Raw…Homemade…Grain Free…All Natural…Organic…Prescription
The list goes on. Everywhere you look there is a new diet popping up. There are so many types of food to choose from, what is right for your pet? Choosing the right diet can be confusing and seem complicated. Our goal is provide you with enough information so that the decision is a little easier for you.
There are many opinions on raw diets. You either love them or hate them. We follow AAHA and AVMA guidelines and prefer cooked diets. Here are the links to read further into AAHA and AVMA raw diet policies.
Homemade diet recipes can be found anywhere online. The problem is knowing what is really good for your pet. Homemade diets are usually difficult to make in order to still meet the nutritional needs of your pet. Supplementation is a large part of creating a homemade diet. There are also several human foods that may cause problems for your pet so it’s best to speak with your veterinarian before trying to feed a new diet.
There are some pets that may need a homemade diet due to a medical condition. We always recommend speaking with your veterinarian about your pet’s individual needs. Your vet can create a recipe with proper supplementation that will cater to your pet’s condition.
Store Bought Diets
There are hundreds of diets on the market. There are different brands and within those brands there are different flavors and varieties. How do you choose what’s right for your pet? Here are some pointers on where to start:
1. Look for the AAFCO (Association of American Feed Control Officials) label. They set the standard for the pet food industry. Nutritional guidelines must be met have an AAFCO label. You can read more about how AAFCO regulates pet food here:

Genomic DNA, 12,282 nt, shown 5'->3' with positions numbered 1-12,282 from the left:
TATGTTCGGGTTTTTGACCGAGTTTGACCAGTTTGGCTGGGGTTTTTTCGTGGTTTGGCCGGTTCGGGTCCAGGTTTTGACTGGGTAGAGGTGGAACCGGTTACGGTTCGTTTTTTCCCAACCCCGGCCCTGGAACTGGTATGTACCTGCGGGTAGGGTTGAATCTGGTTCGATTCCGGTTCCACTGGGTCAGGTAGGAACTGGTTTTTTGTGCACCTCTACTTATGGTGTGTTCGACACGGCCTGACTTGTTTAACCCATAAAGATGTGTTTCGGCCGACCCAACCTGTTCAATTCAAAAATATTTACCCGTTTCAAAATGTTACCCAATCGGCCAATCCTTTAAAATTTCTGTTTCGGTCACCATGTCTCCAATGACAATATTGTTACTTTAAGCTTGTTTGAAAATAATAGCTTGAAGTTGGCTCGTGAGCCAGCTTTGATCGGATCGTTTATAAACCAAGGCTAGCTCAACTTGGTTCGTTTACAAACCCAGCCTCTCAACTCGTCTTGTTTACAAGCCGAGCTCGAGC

2. Look for a meat protein as the 1st ingredient. Chicken, beef, lamb, fish, etc., should be the 1st ingredient of any quality pet food diet. It’s best to steer clear of filler diets that list corn or wheat at the top. Lower quality diets can be full of carbohydrates that will not benefit your pet.
3. Once you have chosen a quality diet, decide what protein you want your pet to eat. Chicken is the most common. If your pet has a medical condition, one may be better over another. It’s best to discuss this with your veterinarian if a problem arises.
4. Choose from the variety. Each brand typically has several different foods to choose from: Large breed, Puppy, Small breed, Kitten, Indoor Cat, Less Active, etc. This should be based on the need of your pet. Puppies and kittens should eat puppy and kitten food until at least 6 months of age, maybe longer depending on the breed. Large breed foods may have added glucosamine which is great for joints.
4. Grain free is newer option. Many people are choosing a grain free diet to help with skin issues. Several have had success. Always check with your veterinarian before changing your pet’s diet.
5. Organic and “All-Natural” might just be fancy words. People want what’s best for their pet and when they see these labels, they think they are providing higher quality. This may not always be the case. There aren’t a lot of regulations to be classified as “All-Natural”. Again, look for the AAFCO label to make sure the nutritional needs of your pet are met.
Remember, if you are thinking of trying a new diet for you pet, consult your veterinarian. Always gradually change your pet’s diet. Their gastrointestinal system can be sensitive and a sudden diet change may result in unwanted diarrhea. It typically takes 1 week to fully change your pet’s diet. Each pet is different. What may work for one dog or cat, may not work for another. We are always happy to discuss the individual needs of your pet at ECAC.